Personal computers, making an undisclosed loss, are out. Telecommunications, on the back of the recent spate of cellular phone service launches, are in. Good thinking, but nothing to upset analysts' calculations.
That did not stop the shareholders who rejected Mr Sugar's 30p offer last year being proved right in the short term by yesterday's jump in the share price from 45p to 48.5p. What yesterday's worse-than-expected loss confirmed, however, is that while the downside is still limited, Amstrad is very much ex-growth.
With 30p of a now quite realistic assets-per-share figure of 44p in hard cash, the shares are well supported. But trading is still uninspiring and, as Mr Sugar admits, the company's products have long since lost any unique selling point.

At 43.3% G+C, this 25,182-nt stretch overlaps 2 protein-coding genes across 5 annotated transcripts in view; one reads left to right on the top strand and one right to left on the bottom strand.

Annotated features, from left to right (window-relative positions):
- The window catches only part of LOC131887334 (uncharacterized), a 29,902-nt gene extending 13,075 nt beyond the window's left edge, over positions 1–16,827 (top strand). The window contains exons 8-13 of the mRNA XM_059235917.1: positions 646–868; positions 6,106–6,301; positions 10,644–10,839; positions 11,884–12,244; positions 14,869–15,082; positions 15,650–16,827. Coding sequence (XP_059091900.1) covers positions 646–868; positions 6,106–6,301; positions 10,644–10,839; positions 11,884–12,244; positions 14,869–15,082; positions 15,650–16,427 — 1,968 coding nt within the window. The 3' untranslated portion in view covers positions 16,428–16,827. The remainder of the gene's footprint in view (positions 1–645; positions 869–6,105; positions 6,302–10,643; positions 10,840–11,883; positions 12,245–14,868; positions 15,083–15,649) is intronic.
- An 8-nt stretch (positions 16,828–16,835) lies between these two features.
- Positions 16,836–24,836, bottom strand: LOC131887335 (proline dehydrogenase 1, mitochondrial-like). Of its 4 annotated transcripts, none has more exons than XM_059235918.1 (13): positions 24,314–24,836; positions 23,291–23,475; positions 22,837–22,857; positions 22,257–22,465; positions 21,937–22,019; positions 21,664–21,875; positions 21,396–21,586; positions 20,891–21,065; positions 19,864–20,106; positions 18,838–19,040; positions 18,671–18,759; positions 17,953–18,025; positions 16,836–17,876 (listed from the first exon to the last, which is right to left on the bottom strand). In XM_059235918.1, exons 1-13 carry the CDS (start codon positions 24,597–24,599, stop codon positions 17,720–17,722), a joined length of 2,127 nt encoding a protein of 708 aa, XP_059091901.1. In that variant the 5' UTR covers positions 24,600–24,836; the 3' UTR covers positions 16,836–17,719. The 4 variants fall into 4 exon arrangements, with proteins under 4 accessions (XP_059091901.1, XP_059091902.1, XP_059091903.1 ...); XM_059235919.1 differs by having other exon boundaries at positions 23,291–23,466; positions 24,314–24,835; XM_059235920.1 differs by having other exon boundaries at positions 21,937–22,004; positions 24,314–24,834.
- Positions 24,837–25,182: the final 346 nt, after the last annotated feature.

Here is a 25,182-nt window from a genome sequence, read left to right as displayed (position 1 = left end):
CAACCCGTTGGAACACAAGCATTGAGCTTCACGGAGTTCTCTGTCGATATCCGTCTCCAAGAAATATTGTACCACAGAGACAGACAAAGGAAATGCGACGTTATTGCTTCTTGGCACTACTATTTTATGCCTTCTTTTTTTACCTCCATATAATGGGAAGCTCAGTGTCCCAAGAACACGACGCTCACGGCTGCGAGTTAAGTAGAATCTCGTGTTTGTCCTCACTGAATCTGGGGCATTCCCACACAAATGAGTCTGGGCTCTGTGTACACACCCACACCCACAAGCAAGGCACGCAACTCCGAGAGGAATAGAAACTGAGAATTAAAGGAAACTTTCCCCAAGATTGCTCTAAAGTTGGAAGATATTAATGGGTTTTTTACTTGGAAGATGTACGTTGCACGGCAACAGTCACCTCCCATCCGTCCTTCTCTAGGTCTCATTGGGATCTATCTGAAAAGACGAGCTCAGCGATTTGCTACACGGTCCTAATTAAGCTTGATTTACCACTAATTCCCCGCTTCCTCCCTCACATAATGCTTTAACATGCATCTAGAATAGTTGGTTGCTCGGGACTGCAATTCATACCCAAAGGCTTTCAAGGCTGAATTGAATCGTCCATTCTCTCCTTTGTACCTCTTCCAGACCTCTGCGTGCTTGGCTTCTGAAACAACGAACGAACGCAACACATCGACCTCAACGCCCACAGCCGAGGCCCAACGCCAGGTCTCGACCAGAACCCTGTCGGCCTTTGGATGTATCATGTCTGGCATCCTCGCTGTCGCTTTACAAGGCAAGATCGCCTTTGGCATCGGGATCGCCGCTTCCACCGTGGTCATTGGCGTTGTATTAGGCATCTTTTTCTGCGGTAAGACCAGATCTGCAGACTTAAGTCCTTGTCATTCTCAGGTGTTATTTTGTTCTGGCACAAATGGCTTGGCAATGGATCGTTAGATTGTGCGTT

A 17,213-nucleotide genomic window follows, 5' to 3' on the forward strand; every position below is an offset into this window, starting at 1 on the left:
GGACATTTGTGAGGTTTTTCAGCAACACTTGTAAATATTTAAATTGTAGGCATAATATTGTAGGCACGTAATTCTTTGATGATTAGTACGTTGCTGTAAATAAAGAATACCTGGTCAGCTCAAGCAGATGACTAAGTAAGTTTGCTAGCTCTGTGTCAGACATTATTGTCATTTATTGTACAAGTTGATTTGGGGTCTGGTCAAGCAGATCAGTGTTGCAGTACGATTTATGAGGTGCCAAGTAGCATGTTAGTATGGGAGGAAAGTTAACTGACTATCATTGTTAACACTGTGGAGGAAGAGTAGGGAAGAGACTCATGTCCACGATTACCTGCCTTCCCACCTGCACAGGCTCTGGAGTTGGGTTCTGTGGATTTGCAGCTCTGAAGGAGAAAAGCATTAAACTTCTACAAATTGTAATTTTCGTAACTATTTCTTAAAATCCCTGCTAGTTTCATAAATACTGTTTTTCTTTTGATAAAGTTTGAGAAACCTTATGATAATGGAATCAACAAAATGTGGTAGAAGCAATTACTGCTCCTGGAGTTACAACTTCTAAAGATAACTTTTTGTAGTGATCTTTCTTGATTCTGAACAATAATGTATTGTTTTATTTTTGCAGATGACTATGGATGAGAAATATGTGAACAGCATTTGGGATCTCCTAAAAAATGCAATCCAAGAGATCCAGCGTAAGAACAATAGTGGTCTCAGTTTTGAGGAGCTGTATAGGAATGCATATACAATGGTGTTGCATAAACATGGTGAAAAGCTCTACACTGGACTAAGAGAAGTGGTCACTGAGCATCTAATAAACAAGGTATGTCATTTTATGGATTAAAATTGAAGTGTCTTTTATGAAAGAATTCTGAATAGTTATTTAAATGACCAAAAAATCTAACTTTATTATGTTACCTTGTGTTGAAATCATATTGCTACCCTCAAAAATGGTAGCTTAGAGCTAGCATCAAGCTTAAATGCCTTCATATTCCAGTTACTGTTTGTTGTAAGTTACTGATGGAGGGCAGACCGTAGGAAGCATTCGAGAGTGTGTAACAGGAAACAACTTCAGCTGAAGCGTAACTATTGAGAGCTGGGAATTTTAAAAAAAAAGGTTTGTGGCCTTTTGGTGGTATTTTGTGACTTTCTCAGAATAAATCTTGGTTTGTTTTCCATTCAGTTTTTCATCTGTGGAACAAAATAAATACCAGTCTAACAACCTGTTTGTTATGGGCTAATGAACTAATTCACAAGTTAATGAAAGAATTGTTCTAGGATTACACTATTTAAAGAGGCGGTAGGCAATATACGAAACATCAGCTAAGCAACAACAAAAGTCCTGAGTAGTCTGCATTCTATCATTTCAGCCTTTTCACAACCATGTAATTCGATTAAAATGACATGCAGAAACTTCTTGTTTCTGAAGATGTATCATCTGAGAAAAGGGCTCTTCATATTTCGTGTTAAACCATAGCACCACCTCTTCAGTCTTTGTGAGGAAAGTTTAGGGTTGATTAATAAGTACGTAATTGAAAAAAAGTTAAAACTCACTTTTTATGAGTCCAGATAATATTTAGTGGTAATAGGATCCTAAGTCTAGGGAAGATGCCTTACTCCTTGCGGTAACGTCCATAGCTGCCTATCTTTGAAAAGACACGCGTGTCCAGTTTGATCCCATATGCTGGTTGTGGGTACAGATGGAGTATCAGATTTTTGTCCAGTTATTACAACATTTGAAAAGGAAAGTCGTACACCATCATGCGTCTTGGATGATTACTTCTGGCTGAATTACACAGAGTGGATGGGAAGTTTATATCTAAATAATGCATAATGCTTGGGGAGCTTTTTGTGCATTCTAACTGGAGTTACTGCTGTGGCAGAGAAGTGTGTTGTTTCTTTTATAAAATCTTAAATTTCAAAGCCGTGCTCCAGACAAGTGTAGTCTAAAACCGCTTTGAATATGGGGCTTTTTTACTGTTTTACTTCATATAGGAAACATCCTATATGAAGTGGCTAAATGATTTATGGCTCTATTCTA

The improving share price was more a reflection of the return of the prodigal son to the City fold than of any excitement about prospects.
First non-execs, then the admission that a chief executive will be needed to help guide Amstrad through its post-PC expansion, even a meeting with analysts to discuss the figures. Mr Sugar will probably start talking to the press next.
He has always considered that a thankless task but, as he admitted yesterday, he has got used to those over a decade of creating innovative products only for his competitors to reap the benefit.
But innovation is what Amstrad will have to do if it is to return to anything like decent margins. Even if returns double from their current 5 per cent, a 10 per cent margin and a normal tax charge point to earnings of only 4.5p a share.
A price/earnings ratio of 10 does not seem demanding until you factor in the inherent volatility of Amstrad's earnings. Investors who were wise enough to send Mr Sugar packing last year would be well advised to pocket their profit now.Reuse content